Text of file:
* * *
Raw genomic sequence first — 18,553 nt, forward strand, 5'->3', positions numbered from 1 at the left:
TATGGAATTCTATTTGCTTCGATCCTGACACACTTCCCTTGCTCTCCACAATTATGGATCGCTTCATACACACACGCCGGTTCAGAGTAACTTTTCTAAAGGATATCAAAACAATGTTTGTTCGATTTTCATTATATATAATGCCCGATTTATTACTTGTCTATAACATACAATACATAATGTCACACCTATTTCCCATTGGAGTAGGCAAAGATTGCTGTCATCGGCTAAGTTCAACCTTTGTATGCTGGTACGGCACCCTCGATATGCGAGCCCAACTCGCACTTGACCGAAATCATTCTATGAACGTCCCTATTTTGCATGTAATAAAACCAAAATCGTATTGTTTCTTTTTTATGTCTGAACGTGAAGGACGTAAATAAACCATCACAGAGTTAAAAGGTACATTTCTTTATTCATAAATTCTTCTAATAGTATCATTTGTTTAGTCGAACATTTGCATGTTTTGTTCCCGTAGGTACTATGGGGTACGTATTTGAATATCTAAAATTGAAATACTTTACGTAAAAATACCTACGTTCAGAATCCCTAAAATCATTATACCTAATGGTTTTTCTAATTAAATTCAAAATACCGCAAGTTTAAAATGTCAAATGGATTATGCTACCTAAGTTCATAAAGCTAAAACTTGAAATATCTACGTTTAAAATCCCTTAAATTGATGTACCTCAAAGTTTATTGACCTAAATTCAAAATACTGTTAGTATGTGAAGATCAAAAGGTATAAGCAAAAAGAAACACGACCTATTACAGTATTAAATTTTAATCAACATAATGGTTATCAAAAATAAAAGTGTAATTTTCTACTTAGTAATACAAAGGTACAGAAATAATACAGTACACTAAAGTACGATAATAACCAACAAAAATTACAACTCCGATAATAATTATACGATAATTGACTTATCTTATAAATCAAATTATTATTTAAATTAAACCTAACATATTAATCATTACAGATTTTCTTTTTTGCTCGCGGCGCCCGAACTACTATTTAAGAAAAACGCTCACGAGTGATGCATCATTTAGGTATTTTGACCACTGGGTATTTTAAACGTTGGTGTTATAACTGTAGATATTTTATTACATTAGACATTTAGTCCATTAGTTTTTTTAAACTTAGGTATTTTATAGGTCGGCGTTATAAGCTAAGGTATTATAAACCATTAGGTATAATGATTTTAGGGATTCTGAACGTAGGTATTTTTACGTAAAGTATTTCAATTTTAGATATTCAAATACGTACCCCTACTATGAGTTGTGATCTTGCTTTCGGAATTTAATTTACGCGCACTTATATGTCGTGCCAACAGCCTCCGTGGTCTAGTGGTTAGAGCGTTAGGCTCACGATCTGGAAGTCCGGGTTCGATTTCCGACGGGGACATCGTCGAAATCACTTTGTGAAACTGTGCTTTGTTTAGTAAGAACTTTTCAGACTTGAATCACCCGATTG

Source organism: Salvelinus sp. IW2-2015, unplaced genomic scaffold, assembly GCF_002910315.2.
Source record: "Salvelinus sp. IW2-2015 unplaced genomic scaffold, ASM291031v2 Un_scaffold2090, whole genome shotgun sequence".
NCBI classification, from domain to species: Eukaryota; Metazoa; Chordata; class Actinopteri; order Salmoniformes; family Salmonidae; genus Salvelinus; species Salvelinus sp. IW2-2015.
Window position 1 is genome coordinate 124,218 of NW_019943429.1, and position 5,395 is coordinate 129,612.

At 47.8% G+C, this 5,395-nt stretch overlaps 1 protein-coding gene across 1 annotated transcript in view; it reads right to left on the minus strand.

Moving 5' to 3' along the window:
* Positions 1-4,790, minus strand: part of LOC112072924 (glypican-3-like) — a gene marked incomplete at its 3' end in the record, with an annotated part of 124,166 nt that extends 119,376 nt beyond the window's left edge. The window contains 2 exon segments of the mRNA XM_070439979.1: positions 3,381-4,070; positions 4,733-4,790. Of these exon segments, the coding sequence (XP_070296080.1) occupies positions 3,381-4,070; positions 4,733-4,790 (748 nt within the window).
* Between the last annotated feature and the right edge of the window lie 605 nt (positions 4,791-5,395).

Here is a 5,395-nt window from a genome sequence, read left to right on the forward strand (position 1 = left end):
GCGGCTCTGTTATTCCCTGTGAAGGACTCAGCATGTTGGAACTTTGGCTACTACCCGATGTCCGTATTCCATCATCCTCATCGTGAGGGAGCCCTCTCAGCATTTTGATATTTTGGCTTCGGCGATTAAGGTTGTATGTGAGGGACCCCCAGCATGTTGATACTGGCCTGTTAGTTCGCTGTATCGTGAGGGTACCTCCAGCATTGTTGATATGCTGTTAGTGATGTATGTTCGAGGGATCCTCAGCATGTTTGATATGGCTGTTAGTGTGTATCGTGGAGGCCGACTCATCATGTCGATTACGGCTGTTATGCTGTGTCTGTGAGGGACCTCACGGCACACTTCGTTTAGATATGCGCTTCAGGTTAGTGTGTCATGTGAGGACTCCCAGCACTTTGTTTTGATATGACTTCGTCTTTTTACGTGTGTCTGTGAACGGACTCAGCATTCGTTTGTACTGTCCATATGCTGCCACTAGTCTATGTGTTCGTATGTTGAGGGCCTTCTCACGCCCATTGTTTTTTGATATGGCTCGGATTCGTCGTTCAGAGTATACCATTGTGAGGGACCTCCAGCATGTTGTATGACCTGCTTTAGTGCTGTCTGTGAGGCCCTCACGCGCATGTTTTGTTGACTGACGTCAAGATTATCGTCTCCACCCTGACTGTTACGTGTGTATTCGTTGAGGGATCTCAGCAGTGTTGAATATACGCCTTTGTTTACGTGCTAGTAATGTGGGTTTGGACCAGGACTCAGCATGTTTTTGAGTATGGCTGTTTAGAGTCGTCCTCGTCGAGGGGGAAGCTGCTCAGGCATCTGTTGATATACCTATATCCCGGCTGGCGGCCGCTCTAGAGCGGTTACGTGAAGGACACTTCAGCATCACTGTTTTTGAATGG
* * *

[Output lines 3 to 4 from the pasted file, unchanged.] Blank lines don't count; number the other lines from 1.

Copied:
Source organism: Salvelinus sp. IW2-2015, unplaced genomic scaffold, assembly GCF_002910315.2.
Source record: "Salvelinus sp. IW2-2015 unplaced genomic scaffold, ASM291031v2 Un_scaffold2090, whole genome shotgun sequence".